In the first installment of interviews with our internationally ranked lawyers, we talked to DR&G partner Mr. Milos Pandzic. The focus of our conversation was the newly adopted legislation on health protection in Serbia.

  • Mr. Pandzic, a new Law on Health Protection has been adopted. To what extent affect the Serbian healthcare system?

MP: The new law certainly improves and modernizes the healthcare system in Serbia. Especially since the old law had been adopted more than a decade ago, which is a lot of time for a dynamic sphere such as healthcare.

Also, I believe that the new law introduces significant incentives not only for the public sector, but also for the private sector in the area of healthcare.

  • What would you emphasize as the most important novelties introduced by this new Law?

​MP: One such novelty is the establishment of a Register of Healthcare Institutions, which will become operational in October next year. Currently, healthcare providers are registered with commercial courts, and such registration does not enable much transparency.

Also, the new law explicitly expressly sets limits on donations in the healthcare sphere. An entity that wishes to participate as a bidder in a healthcare institution’s public procurement procedure must not give donations to a person who, for example, takes part in deciding on awarding the contract.

As another novelty, the new law is more liberal with respect to the advertisement of healthcare providers. Now, such institutions can advertise more information about their health services, such as information about the medical procedures they provide.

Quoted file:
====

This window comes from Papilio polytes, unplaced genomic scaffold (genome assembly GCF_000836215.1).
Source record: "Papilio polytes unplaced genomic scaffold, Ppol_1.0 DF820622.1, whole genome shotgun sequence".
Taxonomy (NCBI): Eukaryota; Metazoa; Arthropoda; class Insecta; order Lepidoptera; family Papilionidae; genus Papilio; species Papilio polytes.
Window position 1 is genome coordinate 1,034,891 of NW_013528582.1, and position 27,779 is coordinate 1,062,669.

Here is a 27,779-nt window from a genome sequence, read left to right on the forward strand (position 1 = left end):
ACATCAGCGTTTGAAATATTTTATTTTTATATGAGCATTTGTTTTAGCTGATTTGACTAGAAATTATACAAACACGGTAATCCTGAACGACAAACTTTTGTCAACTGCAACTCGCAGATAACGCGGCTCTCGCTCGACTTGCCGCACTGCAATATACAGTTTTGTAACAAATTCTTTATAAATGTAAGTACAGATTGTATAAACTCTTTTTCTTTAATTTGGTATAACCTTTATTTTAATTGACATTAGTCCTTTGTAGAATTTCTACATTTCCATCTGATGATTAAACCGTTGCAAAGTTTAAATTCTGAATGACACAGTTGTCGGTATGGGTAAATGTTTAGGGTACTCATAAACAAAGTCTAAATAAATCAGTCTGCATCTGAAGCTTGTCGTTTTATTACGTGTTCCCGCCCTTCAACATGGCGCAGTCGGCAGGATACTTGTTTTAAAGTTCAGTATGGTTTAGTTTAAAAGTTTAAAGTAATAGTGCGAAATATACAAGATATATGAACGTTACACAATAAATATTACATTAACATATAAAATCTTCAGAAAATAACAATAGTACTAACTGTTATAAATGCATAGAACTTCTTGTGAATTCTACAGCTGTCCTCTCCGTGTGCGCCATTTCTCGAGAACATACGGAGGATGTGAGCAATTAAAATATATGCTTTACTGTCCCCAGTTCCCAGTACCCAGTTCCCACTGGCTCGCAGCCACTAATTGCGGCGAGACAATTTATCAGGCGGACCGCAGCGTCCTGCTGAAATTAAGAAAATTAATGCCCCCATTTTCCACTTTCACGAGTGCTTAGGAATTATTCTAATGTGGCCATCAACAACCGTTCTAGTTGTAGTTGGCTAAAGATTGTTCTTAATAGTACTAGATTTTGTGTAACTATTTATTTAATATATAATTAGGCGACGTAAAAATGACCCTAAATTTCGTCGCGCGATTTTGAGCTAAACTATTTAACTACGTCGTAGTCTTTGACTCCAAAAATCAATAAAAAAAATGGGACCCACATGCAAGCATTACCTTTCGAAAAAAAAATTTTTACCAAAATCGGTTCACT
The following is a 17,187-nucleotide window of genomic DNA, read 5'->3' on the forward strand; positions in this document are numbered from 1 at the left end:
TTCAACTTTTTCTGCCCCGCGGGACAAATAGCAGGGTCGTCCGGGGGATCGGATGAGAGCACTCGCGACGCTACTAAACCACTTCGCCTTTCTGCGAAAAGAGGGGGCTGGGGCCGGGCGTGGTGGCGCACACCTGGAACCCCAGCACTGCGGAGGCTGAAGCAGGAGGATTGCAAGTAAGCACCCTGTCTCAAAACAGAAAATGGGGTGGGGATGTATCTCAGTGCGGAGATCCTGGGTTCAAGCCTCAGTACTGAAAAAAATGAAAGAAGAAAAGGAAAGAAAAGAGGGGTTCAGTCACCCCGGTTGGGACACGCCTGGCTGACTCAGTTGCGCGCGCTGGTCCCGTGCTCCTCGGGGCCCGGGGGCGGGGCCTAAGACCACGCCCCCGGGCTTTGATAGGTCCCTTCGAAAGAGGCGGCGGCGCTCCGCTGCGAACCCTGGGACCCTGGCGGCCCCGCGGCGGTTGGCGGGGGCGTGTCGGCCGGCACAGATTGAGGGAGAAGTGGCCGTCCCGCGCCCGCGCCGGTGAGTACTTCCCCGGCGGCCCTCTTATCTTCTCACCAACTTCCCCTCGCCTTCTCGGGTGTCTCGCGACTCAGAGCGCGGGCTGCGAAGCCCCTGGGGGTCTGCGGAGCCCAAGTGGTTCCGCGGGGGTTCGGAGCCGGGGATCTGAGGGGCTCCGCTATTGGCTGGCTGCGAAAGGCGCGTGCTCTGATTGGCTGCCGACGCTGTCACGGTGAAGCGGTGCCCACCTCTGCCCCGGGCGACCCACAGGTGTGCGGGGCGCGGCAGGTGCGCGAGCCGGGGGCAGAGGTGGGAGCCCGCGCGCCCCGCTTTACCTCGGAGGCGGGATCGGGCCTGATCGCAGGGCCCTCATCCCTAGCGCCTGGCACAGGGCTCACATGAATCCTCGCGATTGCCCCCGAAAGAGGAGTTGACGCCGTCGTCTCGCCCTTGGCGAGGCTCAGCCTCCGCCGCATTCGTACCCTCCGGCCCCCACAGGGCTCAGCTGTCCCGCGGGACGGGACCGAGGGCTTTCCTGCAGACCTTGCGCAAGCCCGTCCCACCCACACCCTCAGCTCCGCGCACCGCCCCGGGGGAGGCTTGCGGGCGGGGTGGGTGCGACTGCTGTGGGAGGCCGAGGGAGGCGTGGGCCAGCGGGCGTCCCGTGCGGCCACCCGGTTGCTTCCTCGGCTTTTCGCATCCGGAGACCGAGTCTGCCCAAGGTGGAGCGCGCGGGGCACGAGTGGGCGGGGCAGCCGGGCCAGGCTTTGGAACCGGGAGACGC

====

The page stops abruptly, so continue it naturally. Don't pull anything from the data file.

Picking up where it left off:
• How does the new Law regulate the issue of giving gifts to healthcare professionals?

MP: As a general rule, the new law prohibits healthcare practitioners from seeking or receiving any benefit which may affect their impartiality or the professional performance of their duties.

However, healthcare practitioners may still receive gifts of smaller value, expressing the patient’s gratitude to the healthcare practitioner. The law does give some guidance what this smaller value means, though uncertainty about the term remains. Since its presumed goal was to fight corruption in healthcare, perhaps this provision about gifts could have been more precise.

  • In your opinion, what are the main deficiencies of the new law?

MP: I have already mentioned that the provision about gifts could have been clearer. In any event, to see the full impact of the law, as well as its deficiencies, we will have to wait for the adoption of all relevant by-laws and, of course, for the law to be applied in practice.


The interview was conducted by our associate Aleksandra Stojanovic.

If you are interested in this topic, feel free to also check out our newsletter about the changes in the Serbian healthcare legislation.

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